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What law enforcement can learn from averted acts of school violence

While much attention is given to responding to attacks in progress, increased research provides hope for earlier intervention and prevention of school violence

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This feature is part of Police1’s Digital Edition, “Prevention, disruption & response: The strategies communities must deploy to stop school shootings.” Click here to download.

It is on the mind of every parent, every teacher and every police officer:

  • Will it happen here?
  • Will it happen today?
  • Can we stop it from happening?

The “it” is school violence. While much attention in law enforcement is given to responding to attacks in progress, increased attention and research provide hope for earlier intervention and prevention of school violence.

Report outlines disrupted school violence plots

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The U.S. Secret Service (USSS) has been in the business of predicting and preventing violence since the agency’s duties expanded from protecting the integrity of the nation’s currency to protecting the President. After the assassination of President McKinley in 1901, the USSS was authorized to protect the President. In 1906 Congress funded and formally mandated Presidential protection. Since then, the number of persons under USSS protection has expanded and the science of threat assessment has strengthened.

In its recently released report, Averting Targeted School Violence: A U.S. Secret Service Analysis of Plots Against Schools, the agency shares the findings of its National Threat Assessment Center (NTAC). The report outlines (available in full below) the findings from 67 disrupted plots against k-12 schools spanning 2006-2018. According to USSS Director James Murray, “The key findings of the study are clear and consistent: Individuals contemplating violence often exhibit observable behaviors, and when community members report these behaviors, the next tragedy can be averted.”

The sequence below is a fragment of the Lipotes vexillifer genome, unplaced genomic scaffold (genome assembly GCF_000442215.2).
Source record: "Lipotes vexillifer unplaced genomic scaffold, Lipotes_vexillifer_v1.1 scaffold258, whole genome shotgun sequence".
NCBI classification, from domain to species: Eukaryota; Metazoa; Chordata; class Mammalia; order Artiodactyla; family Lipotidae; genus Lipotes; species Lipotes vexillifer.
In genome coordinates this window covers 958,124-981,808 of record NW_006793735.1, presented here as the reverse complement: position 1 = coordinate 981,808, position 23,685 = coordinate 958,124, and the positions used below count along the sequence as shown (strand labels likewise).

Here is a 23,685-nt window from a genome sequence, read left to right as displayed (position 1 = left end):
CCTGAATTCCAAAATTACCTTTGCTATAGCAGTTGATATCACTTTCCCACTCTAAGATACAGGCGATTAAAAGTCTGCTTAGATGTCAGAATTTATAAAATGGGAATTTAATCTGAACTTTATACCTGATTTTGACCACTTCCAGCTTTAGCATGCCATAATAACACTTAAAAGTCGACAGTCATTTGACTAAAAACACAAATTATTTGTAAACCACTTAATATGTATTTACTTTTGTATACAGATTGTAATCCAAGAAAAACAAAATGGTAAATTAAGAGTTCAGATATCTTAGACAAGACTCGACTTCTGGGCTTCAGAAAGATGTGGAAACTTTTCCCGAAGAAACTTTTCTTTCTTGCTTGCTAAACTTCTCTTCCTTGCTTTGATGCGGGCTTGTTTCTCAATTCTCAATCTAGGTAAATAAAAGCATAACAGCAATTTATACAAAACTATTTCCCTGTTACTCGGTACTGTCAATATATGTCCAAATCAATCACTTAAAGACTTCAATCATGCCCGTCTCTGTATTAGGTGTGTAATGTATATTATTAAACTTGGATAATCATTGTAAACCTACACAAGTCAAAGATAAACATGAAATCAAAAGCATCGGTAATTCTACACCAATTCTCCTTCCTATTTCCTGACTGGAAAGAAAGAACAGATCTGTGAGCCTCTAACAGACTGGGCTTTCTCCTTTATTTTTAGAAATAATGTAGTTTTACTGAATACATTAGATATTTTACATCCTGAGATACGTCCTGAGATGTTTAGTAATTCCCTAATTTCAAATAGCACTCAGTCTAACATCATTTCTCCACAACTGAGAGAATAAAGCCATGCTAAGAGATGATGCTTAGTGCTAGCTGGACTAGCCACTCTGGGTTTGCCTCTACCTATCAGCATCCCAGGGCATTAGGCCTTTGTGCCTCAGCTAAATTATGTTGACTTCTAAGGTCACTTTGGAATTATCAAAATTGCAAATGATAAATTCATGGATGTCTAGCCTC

In the video below, discover the crucial warning signs and behaviors that might indicate someone could become an active shooter. What steps can you take to intervene early?

A threat assessment model for schools is purposed to develop robust interventions and support for students experiencing distress. The goal of these efforts is not to administer discipline or generate criminal justice involvement but to intervene with a student to provide positive outcomes. The report recognizes that immediate and explicit threats, weapons and violence may require criminal justice intervention and response, the studies in this report were of cases where plots were disrupted rather than case studies of attacks carried out.

One significant finding is that assembling information on escalating student behavior through a threat assessment approach validates the observation that students who ultimately choose to target schools in violent attacks display a variety of observable concerning behaviors as they escalate toward violence. Another finding in this study of disrupted attacks is that the students who were prevented from a successful attack share many of the same characteristics as those who attempt and complete such attacks.